Why Bukowski Still Matters

Even in this woke moment, the self-professed dirty old man attracts new readers. Charles Bukowski, or Hank as he was known personally, wrote poetry and prose filled with violence, sexism, racism, abuse, rape, poverty, booze, and vomit. Occasionally he even slipped a little redemption in there, but it was of a low key “we were going to make it for another day” variety.

Granted, he’s been dead for a quarter century but Bukowski was not made for these times, and yet he remains popular. Younger readers enthusiastically post Hank memes to the same social media feeds from which they would block him the first time he went off on a drunken faux Nazi rant or threatened to beat their asses. Heck, even when Hank was alive the majority of his readers would’ve crossed the street to avoid him.

I reread Post Office last week, the author’s debut novel. I have no idea how many times I’ve read Bukowski’s prose works over the last 30 years, but I can tell you this: I return to them again and again, often when I’m in need of comfort. That’s a strange choice of security blankets, what with the poverty, alcoholism, job insecurity, self loathing, and the rest of his skid row poet trappings.

Why do I keep coming back to Bukowski, and why does he still attract young readers? I’m sure the answer is different for everyone, but here’s my hunch.

1. Emotional Honesty. Of course his stories are exaggerated, but one can always count on Hank for emotional truth. Whether you’re struggling with difficult parents, difficult bosses, difficult significant others, or your own difficult self, Bukowski’s mix of public bluster and private vulnerability resonates. Consider this passage from Post Office: “I even had the butcher knife against my throat one night in the kitchen and then I thought easy, old boy, your little girl might want you to take her to the zoo. Ice cream bars, chimpanzees, tigers, green and red birds, and the sun coming down on top of her head, the sun coming down and crawling into the hairs of your arms, easy, old boy.”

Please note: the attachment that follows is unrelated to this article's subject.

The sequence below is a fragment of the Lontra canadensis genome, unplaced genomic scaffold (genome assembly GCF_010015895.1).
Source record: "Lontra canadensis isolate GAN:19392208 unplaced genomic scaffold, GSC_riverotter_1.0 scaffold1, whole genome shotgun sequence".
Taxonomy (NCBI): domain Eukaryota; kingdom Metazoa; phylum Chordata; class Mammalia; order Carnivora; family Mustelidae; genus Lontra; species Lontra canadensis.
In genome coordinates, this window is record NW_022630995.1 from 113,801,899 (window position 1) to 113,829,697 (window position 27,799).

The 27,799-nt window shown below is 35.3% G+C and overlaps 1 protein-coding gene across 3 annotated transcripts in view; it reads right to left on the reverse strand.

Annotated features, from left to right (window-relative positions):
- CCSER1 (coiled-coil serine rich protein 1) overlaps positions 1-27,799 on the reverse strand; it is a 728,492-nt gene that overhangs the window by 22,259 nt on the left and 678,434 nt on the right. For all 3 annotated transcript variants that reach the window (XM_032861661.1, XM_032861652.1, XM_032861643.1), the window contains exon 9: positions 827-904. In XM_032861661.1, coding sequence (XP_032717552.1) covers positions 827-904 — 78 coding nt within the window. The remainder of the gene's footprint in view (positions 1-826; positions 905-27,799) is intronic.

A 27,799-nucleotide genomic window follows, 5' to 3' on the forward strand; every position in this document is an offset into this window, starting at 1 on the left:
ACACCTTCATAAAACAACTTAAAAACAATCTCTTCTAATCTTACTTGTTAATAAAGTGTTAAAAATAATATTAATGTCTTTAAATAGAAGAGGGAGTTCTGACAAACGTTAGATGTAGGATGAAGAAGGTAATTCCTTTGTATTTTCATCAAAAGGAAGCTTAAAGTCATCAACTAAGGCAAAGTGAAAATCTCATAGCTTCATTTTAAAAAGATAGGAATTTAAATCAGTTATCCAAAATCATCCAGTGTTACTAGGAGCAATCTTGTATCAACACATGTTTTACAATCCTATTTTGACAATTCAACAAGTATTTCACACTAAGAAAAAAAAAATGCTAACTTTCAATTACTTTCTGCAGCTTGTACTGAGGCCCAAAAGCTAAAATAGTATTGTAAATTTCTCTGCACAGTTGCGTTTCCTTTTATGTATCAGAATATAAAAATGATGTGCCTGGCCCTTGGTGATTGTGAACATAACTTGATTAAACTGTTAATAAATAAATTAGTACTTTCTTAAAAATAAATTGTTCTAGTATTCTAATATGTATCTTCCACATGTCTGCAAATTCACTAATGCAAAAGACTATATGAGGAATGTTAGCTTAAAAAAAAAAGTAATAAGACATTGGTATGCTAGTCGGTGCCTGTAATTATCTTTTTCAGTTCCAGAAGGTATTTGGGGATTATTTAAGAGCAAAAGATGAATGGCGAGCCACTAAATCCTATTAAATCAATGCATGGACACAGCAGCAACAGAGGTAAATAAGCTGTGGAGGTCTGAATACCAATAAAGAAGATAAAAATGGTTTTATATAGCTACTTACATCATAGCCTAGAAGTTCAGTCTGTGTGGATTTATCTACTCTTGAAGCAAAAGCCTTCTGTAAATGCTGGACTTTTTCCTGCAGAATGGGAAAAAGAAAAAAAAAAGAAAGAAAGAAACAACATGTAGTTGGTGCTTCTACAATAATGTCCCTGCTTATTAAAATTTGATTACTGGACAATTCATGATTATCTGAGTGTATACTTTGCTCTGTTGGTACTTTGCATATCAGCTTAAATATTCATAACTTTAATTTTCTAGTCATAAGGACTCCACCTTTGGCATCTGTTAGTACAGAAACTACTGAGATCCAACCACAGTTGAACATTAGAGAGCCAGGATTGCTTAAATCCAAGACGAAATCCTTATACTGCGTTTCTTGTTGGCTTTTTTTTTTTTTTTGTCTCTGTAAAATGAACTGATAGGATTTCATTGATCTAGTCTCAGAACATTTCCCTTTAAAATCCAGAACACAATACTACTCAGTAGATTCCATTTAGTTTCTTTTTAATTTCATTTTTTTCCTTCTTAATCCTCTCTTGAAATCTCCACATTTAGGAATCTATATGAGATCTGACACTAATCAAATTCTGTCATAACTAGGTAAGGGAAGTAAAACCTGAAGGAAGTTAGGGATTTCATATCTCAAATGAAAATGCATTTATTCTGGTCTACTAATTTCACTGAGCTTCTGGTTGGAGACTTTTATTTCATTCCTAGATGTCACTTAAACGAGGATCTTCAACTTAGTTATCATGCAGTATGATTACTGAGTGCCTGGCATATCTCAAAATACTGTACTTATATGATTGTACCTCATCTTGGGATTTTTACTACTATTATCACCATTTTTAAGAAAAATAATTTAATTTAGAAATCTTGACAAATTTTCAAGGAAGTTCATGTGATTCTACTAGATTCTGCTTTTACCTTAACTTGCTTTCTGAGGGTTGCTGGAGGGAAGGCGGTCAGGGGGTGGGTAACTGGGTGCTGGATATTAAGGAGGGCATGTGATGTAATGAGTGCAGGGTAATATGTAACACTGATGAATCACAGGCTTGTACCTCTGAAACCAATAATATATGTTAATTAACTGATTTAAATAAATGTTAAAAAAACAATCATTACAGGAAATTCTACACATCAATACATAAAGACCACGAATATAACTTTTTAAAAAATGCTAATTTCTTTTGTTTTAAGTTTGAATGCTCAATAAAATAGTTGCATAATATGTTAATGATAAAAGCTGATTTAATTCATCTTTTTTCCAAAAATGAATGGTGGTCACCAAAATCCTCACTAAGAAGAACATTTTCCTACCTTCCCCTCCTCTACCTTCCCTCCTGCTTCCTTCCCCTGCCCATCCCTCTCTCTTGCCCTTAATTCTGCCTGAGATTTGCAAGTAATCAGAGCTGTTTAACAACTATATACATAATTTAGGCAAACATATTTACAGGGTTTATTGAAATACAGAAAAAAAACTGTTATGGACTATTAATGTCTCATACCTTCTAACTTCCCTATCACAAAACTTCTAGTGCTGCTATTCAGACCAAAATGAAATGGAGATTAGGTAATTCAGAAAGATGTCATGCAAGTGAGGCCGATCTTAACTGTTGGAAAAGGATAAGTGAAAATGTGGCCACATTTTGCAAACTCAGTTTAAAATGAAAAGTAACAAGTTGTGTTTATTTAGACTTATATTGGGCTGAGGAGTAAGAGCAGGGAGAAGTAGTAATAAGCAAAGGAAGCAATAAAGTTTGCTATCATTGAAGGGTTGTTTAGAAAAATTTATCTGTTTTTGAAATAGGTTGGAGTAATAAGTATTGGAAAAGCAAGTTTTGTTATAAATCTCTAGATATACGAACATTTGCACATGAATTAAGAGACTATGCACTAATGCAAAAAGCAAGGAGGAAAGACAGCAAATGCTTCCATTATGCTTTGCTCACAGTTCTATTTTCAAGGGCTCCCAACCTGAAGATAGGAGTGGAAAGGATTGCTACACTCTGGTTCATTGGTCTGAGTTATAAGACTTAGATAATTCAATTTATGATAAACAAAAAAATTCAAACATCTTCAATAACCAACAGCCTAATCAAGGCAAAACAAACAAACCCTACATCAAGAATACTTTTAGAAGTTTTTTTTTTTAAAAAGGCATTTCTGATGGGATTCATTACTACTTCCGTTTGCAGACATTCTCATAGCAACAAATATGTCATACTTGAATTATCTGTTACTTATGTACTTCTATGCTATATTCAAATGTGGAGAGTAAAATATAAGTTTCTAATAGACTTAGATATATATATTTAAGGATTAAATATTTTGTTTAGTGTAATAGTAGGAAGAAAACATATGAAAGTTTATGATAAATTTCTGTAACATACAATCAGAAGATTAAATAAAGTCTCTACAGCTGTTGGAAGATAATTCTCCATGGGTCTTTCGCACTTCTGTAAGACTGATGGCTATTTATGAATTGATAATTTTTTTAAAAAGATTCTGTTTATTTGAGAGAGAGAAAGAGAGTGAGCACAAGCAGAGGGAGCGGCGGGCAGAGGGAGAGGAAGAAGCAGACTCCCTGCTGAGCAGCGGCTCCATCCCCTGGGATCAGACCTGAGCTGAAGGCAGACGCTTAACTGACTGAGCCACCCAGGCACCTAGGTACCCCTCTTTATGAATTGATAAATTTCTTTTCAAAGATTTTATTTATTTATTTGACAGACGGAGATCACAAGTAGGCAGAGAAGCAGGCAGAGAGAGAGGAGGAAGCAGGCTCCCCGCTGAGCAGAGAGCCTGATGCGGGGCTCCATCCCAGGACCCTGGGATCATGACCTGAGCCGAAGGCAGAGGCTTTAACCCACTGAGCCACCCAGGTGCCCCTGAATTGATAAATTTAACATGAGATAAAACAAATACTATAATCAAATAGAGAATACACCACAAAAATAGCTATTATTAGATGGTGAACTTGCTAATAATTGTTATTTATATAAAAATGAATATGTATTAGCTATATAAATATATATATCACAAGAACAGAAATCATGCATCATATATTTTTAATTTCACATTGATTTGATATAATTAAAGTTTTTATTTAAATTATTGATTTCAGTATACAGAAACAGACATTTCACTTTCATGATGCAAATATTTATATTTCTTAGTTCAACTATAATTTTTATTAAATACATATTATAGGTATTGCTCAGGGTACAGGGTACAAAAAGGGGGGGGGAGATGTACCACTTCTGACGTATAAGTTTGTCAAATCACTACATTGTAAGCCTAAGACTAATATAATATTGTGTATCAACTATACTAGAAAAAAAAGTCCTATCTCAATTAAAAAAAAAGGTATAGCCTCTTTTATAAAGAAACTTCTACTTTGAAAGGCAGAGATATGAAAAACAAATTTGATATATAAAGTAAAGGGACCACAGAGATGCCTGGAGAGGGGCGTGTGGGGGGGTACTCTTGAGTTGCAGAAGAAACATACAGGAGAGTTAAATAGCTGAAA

2. Simplicity. Buk’s prose can be understood by a grade schooler, though I wouldn’t recommend it. This was likely a combination of education and choice: When writing about writing, Hank often criticized other authors’ use of “tricks” in favor of what he called clean lines. As a reader, one doesn’t have to untangle convoluted sentences or labor over obscure word choices–one can simply read. As for aspiring writers, I suspect that they find those clean lines inspiring.  Bukowski is the Ramones of writing: three chords and a straightforward lyric about wanting to be sedated.

3. We Hate Our Jobs. We may not work at post offices, factories, or warehouses, but we’ve all felt our souls being eaten away in eight hour increments. Many of Bukowski’s stories border on Kafka-esque, their protagonists too sensitive and aware for the deadening bureaucracies in which they’re trapped, but in Hank’s stories the cockroaches remain cockroaches.

4. We Crave Love, But We Don’t Feel Worthy. Bukowski’s work is populated with broken people not so much trying to fix each other as to dull the pain for a little while. That “she never loved me, we were just using each other for a little while” subtext resonates.

5. We’re Voyeurs. Reading stories about people, both fiction and non-fiction, is an exercise in voyeurism, and the more incredible the life the more interesting the view. Hank’s life wasn’t incredible in the sense of great contribution to humanity, but rather in its struggle against inhumanity. Few of us will hold 50 demeaning jobs, puke blood in the gutter, or sleep in flophouses, but we struggle with our own flavors of dehumanization.

Bukowski’s work is a gross parody of his readers’ own internal lives, written simply and honestly. Our worst fears and anxieties are magnified 1,000 times in his easy to read books, but the message is always the same: “What matters most is how well you walk through the fire.” It doesn’t get much more comforting than that.

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